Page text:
Checkerboard 5 vs Opponent
Queenstown Club 2016 Round 5
1. c4 Nf6
2. Nc3 e6
3. d4 Bb4
4. Qc2 d5
5. e3 O-O
6. Bd3 Nbd7
7. Nge2 b6
8. O-O dxc4
9. Bxc4 Bb7
10. e4 e5
11. dxe5 Nxe5 White must lose tempo retreating the bishop.
11... Bc5 (D)
|Position after 11... Bc5|
Preparing to push b4 chasing the bishop and expanding on the queenside. However, White underestimates a potential threat on the other side of the board...
Most players would reply 12. h3 but after c6 (12... Bd4?! 13. Nxd4 exd4 14. Nb5 winning the pawn.) 13. dxc6 Bxc6 The e4 pawn is under significant pressure from Black's light-squared bishop. The best defense here would be to develop with threat: 12. Bg5 h6 13. Bh4 c6 14. Rad1 (D)
|Position after 14. Rad1|
With the bishop developed, White can connect his rooks and maintain pressure on the d-file.
Taking aim at f2. In the process of realizing his plans on the queenside, White has left few defenders on the other wing.
Defending f5. 13. h3? Nxf2 14. Rxf2 Bxf2+ 15. Kxf2 f5! Opening the f-file. White will have an exposed king and a weakness on d5.
13... Qh4! (D)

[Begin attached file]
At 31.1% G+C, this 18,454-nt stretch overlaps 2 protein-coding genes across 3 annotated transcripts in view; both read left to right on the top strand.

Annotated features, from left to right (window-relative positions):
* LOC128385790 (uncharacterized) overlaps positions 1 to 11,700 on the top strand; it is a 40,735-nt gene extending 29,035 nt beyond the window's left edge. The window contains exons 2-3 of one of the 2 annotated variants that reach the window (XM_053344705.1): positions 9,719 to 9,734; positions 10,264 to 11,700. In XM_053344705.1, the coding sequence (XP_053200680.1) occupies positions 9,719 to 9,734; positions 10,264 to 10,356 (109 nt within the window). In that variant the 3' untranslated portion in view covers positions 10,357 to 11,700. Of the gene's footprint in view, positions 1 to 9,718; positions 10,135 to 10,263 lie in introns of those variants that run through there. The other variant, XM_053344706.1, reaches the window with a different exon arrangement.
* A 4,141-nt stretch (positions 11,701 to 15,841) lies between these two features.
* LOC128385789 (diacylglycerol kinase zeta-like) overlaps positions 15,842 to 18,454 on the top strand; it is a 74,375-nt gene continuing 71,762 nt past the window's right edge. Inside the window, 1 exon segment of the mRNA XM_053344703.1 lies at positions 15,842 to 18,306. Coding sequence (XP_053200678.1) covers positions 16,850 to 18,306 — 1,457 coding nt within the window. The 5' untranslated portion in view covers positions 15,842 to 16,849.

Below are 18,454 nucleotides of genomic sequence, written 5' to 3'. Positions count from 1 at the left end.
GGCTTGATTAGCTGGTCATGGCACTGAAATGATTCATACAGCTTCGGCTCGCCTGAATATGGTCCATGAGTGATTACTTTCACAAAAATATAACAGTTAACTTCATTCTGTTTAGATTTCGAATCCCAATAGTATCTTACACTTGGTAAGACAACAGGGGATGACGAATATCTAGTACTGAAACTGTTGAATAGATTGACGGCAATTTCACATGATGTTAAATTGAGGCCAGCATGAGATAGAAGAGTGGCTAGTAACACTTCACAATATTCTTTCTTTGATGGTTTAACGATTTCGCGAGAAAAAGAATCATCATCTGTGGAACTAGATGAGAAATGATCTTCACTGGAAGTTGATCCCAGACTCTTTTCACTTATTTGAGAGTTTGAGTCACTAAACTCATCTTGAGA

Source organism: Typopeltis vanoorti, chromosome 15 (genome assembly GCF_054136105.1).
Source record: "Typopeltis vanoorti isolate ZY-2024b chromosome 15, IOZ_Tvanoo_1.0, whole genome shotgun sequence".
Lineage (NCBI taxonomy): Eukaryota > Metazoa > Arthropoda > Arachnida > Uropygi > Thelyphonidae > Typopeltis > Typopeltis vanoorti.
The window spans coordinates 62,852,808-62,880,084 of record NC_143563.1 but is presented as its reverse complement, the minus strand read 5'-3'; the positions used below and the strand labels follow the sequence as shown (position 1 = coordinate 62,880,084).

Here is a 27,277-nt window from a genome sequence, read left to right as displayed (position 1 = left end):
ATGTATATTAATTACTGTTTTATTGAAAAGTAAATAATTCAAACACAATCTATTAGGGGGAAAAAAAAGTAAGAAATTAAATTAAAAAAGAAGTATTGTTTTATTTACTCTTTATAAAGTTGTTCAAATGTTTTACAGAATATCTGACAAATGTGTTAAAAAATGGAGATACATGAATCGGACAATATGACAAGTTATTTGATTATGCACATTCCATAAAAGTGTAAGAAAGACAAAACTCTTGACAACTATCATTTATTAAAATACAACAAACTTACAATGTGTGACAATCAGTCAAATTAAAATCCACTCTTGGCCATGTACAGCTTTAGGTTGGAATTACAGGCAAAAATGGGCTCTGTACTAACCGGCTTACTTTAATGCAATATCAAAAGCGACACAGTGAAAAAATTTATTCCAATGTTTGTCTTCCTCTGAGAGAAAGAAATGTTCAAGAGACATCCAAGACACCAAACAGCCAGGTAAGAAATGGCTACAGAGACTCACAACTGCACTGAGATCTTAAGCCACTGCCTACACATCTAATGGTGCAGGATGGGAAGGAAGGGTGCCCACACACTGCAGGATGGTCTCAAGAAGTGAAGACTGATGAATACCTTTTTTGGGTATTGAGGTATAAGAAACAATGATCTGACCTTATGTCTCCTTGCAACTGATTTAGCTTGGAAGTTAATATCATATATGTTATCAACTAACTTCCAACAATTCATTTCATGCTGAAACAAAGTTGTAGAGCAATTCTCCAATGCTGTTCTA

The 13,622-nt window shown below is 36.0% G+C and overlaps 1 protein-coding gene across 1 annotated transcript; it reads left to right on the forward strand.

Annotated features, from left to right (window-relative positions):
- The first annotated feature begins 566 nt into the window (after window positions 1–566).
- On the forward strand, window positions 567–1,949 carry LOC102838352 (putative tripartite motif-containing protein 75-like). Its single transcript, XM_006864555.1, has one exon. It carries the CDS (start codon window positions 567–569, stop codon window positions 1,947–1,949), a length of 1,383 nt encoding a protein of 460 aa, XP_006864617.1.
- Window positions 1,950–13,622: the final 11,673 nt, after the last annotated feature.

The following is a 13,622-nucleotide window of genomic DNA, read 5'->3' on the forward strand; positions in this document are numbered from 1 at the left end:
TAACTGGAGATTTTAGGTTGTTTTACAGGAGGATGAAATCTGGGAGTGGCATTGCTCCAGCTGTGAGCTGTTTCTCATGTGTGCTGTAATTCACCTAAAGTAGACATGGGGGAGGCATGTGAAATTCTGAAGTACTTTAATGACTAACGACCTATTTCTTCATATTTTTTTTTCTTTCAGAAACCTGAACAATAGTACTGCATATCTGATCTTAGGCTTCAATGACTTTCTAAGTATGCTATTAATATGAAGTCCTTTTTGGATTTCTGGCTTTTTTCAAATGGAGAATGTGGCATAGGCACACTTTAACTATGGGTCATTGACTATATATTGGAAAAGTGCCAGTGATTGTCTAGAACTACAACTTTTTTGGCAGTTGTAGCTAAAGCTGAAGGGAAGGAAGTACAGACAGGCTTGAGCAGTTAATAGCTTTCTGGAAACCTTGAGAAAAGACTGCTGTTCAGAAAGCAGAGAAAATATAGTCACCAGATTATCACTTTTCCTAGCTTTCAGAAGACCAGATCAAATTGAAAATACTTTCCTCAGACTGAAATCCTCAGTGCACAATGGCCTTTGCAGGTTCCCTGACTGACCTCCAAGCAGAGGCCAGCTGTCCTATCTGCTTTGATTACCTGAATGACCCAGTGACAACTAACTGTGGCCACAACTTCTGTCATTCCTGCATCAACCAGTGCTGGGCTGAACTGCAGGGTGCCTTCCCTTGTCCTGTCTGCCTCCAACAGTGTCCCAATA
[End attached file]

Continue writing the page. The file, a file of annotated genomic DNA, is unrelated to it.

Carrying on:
|Position after 13... Qh4|
This was what White missed. Now he must give up a pawn to survive.
14. h3 Qxg3
15. hxg4 Qxg4
White relieves the pressure against his king at the cost of ruining his pawn structure.
17. fxe3 Nf6
18. Rf5 Bc8
19. Rf3 (D)
|Position after 19. Rf3|
Black is up in material with a better pawn structure. The game was eventually won after a few more mistakes by White.
So what can we learn from this game?
- When White brought his pieces to the queenside, he stripped the other wing of defending pieces. Thus, the best way for Black to respond was a counterattack on the kingside.
- Tactics is not just about looking for threats against your opponent; you need to be aware of threats against you!
- Development with threat is an effective way to save tempo.